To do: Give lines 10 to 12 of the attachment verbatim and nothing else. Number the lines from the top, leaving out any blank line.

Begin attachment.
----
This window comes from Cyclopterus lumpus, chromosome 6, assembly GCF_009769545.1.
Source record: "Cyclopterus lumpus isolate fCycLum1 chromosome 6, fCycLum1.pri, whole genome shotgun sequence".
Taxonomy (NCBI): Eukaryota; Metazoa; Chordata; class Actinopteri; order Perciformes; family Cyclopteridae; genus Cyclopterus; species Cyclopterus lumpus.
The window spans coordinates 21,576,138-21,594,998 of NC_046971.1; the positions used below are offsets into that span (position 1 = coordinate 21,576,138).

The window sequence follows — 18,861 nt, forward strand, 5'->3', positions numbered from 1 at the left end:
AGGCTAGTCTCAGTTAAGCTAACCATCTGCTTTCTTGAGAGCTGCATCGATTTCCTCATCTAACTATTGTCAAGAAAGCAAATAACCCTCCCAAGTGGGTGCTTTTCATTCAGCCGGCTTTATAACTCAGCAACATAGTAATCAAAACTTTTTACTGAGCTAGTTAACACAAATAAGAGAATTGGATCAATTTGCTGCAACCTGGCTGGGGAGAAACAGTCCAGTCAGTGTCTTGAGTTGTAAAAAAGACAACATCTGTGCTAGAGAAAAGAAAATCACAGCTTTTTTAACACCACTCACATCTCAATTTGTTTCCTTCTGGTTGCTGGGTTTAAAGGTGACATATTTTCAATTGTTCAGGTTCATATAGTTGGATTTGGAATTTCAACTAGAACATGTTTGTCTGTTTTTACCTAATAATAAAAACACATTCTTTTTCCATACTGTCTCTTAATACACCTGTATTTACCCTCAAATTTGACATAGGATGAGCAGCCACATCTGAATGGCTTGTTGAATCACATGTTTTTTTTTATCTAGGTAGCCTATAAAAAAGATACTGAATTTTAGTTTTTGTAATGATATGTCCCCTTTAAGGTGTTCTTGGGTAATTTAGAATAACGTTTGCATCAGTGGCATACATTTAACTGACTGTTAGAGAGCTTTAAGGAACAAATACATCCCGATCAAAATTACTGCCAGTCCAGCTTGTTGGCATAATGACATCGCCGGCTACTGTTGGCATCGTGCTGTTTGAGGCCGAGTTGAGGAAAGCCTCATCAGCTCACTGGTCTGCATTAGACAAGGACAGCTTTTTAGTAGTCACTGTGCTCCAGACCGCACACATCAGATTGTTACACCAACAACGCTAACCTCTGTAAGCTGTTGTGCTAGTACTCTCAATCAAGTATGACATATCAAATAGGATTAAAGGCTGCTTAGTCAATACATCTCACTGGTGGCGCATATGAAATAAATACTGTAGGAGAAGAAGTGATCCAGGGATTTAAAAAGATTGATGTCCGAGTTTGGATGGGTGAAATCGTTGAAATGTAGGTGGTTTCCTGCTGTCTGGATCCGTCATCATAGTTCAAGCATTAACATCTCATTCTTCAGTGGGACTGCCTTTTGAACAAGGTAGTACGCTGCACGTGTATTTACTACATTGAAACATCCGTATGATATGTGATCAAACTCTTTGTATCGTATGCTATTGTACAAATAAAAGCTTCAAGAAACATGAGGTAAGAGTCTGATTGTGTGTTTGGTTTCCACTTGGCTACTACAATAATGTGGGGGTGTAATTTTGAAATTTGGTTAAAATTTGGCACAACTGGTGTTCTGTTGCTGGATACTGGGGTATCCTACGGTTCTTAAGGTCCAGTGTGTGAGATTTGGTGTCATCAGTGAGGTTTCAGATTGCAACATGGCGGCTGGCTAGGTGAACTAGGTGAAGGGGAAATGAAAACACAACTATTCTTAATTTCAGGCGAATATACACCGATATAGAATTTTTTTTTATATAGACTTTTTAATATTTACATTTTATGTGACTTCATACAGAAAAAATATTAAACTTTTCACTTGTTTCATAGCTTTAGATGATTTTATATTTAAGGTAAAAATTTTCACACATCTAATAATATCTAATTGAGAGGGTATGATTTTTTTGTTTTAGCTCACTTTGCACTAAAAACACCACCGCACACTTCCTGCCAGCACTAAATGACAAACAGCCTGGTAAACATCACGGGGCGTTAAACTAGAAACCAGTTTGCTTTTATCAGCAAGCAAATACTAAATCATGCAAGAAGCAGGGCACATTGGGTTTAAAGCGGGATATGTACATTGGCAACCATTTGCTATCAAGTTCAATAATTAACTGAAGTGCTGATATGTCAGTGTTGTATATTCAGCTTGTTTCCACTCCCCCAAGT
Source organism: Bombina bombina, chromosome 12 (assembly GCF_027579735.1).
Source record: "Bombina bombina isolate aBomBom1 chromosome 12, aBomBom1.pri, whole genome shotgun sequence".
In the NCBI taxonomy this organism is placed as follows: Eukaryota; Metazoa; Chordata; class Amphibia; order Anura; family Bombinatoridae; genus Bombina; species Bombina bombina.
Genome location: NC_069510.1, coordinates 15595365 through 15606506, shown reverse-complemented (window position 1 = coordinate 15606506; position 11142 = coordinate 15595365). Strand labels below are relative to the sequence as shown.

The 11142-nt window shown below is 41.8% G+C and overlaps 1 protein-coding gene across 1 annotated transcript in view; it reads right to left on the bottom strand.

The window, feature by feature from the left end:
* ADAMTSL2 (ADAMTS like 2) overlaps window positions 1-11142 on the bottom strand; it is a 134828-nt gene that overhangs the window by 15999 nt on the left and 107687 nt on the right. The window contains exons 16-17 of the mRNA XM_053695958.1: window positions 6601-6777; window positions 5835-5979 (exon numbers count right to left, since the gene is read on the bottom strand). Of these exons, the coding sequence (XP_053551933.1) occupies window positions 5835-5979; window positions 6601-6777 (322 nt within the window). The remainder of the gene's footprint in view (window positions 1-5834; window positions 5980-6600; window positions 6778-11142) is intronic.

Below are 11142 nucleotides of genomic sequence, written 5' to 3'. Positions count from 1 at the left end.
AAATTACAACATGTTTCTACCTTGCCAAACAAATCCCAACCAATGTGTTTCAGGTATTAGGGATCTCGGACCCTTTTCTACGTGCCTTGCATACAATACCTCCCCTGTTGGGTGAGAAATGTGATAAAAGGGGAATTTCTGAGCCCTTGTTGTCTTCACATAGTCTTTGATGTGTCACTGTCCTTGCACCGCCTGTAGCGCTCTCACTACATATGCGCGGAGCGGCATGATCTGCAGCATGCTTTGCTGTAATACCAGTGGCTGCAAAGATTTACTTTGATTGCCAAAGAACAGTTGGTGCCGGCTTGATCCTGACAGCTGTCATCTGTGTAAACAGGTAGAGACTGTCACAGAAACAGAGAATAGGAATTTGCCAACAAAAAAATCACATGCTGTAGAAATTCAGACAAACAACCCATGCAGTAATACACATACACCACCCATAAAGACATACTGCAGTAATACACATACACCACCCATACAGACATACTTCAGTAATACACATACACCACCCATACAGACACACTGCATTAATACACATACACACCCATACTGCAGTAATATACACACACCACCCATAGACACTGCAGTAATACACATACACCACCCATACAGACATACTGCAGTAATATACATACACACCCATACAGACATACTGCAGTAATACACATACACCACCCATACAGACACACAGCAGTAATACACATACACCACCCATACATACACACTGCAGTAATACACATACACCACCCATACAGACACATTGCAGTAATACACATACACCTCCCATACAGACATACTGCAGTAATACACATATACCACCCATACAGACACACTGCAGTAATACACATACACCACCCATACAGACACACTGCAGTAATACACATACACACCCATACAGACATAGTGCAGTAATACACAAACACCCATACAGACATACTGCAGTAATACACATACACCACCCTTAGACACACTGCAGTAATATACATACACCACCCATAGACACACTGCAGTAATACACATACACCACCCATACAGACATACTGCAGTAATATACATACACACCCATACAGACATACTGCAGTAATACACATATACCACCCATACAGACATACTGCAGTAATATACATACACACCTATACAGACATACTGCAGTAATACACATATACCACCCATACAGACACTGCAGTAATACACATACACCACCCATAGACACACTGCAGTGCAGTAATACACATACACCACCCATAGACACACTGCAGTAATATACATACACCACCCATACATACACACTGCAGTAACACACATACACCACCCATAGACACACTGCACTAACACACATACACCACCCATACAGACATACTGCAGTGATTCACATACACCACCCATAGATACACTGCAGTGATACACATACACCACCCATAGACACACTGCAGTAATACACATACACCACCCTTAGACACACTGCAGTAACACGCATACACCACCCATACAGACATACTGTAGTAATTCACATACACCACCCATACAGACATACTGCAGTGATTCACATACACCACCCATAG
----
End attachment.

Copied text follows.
Genome location: NC_069510.1, coordinates 15595365 through 15606506, shown reverse-complemented (window position 1 = coordinate 15606506; position 11142 = coordinate 15595365). Strand labels below are relative to the sequence as shown.

The 11142-nt window shown below is 41.8% G+C and overlaps 1 protein-coding gene across 1 annotated transcript in view; it reads right to left on the bottom strand.

The window, feature by feature from the left end: